By the end of 2022, however, the Turkish authorities expect average inflation to reach 65 percent, according to a macroeconomic program published on Sunday. This three-year medium term program expects inflation will fall to 24.9 percent in 2023, 13.8 percent in 2024, and 9.9 percent in 2025.
The latest inflation forecast indicated a big increase from the 9.8 percent seen in the same report one year ago, although it was only slightly higher than the Central Bank's prediction in July that Türkiye's year-end inflation would be 60.4 percent. The program estimates Türkiye's economy to grow by 5 percent in 2023 and 5.5 percent in 2024.
Türkiye's unemployment rates are expected to be 10.8 percent in 2022, 10.4 percent in 2023, 9.9 percent in 2024 and 9.6 percent in 2025, it notes, adding the country's foreign trade deficit is expected to reach US$105 billion in 2022 and US$80 billion in 2023.
The program predicts that an increase in production and productivity would limit price increases, among which the food prices would be reduced to single digits in three years, while the Turkish lira would become stable.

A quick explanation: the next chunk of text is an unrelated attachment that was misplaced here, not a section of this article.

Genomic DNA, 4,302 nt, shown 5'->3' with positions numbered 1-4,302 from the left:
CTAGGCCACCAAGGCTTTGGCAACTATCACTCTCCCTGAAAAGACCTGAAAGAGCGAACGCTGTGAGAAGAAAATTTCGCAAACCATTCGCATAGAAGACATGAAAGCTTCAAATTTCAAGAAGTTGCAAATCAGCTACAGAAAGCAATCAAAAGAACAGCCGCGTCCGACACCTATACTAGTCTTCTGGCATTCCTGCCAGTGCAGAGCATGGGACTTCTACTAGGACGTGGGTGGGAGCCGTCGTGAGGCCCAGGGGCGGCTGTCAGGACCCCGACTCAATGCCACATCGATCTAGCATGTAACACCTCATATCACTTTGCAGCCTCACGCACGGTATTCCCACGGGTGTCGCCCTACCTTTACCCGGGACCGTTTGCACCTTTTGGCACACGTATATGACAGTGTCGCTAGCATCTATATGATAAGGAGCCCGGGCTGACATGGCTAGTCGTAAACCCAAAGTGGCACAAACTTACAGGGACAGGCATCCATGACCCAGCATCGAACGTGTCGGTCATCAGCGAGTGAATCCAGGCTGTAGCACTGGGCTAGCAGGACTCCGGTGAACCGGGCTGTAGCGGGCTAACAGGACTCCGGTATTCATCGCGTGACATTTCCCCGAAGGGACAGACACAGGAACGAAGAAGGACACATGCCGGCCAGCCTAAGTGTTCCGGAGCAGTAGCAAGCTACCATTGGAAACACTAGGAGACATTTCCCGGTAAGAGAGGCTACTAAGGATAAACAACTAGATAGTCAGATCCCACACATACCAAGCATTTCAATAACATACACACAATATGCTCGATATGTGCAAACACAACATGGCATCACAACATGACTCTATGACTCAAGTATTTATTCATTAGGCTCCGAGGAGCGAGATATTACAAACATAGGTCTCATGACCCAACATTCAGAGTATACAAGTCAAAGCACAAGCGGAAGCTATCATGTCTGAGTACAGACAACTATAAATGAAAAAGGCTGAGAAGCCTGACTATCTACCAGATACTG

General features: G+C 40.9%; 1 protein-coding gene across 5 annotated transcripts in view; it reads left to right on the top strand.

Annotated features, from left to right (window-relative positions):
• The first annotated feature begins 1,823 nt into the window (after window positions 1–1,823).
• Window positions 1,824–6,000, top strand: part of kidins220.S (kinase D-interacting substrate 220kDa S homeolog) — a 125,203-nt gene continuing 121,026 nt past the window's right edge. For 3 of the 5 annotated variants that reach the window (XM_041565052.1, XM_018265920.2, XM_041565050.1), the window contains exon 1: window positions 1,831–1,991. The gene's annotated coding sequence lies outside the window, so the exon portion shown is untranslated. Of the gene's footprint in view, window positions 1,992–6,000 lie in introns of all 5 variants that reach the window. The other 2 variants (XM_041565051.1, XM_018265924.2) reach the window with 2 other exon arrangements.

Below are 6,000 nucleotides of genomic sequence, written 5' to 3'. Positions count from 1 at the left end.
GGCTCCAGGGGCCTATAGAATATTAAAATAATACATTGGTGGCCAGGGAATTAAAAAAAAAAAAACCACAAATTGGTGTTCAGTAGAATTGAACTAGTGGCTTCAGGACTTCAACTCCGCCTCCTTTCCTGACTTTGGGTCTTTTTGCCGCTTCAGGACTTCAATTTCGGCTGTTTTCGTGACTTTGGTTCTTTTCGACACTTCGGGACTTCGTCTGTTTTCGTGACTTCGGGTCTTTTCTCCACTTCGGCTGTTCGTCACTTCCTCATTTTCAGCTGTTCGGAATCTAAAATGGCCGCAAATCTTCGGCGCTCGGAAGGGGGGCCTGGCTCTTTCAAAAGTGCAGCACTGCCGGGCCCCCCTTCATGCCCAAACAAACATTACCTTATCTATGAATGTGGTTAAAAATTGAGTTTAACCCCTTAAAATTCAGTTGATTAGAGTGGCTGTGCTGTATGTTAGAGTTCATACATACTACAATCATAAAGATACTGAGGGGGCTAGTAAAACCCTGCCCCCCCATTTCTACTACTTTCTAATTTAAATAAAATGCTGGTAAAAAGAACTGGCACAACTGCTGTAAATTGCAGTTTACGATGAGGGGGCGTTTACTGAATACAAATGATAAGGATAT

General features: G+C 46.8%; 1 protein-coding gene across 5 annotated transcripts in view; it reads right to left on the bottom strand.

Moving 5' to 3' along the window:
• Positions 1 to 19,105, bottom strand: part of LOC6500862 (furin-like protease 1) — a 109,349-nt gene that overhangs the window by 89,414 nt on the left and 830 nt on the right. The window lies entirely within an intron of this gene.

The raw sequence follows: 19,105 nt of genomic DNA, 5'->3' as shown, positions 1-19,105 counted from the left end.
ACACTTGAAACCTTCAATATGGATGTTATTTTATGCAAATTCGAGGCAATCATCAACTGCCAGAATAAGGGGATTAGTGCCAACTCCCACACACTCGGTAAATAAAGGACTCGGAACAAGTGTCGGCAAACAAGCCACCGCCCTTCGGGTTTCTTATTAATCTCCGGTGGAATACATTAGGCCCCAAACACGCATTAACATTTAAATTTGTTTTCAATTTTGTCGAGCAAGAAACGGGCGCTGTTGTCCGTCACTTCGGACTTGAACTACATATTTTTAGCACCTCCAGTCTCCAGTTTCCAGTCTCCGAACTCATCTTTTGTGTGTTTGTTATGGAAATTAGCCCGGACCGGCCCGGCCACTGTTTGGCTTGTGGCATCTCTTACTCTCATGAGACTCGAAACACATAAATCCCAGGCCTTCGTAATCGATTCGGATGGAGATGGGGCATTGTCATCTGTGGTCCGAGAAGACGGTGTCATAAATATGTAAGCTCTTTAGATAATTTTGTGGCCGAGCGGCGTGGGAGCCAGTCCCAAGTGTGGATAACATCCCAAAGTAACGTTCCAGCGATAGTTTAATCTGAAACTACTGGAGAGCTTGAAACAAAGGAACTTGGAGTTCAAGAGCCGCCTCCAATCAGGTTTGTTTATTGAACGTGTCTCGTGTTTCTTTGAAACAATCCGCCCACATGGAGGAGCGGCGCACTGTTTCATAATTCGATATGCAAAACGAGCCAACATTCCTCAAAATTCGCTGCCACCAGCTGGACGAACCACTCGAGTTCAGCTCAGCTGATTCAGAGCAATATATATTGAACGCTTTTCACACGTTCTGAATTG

Türkiye's economy grew by 7.6 percent year on year in the second quarter. Its annual inflation hit 79.6 percent in July, the highest level in 24 years.
This country is facing financial woes unseen in decades, with the Turkish lira keeping plunging since the outbreak of the COVID-19 pandemic in early 2020. The Russia-Ukraine conflict that started in late February worsened Türkiye's situation by pushing energy prices to new highs.
Despite high inflation, Türkiye did not raise interest rates as many monetary authorities did to counter inflation. Last month, the Central Bank shocked markets again with a 100-basis point cut of the interest rate to 13 percent.
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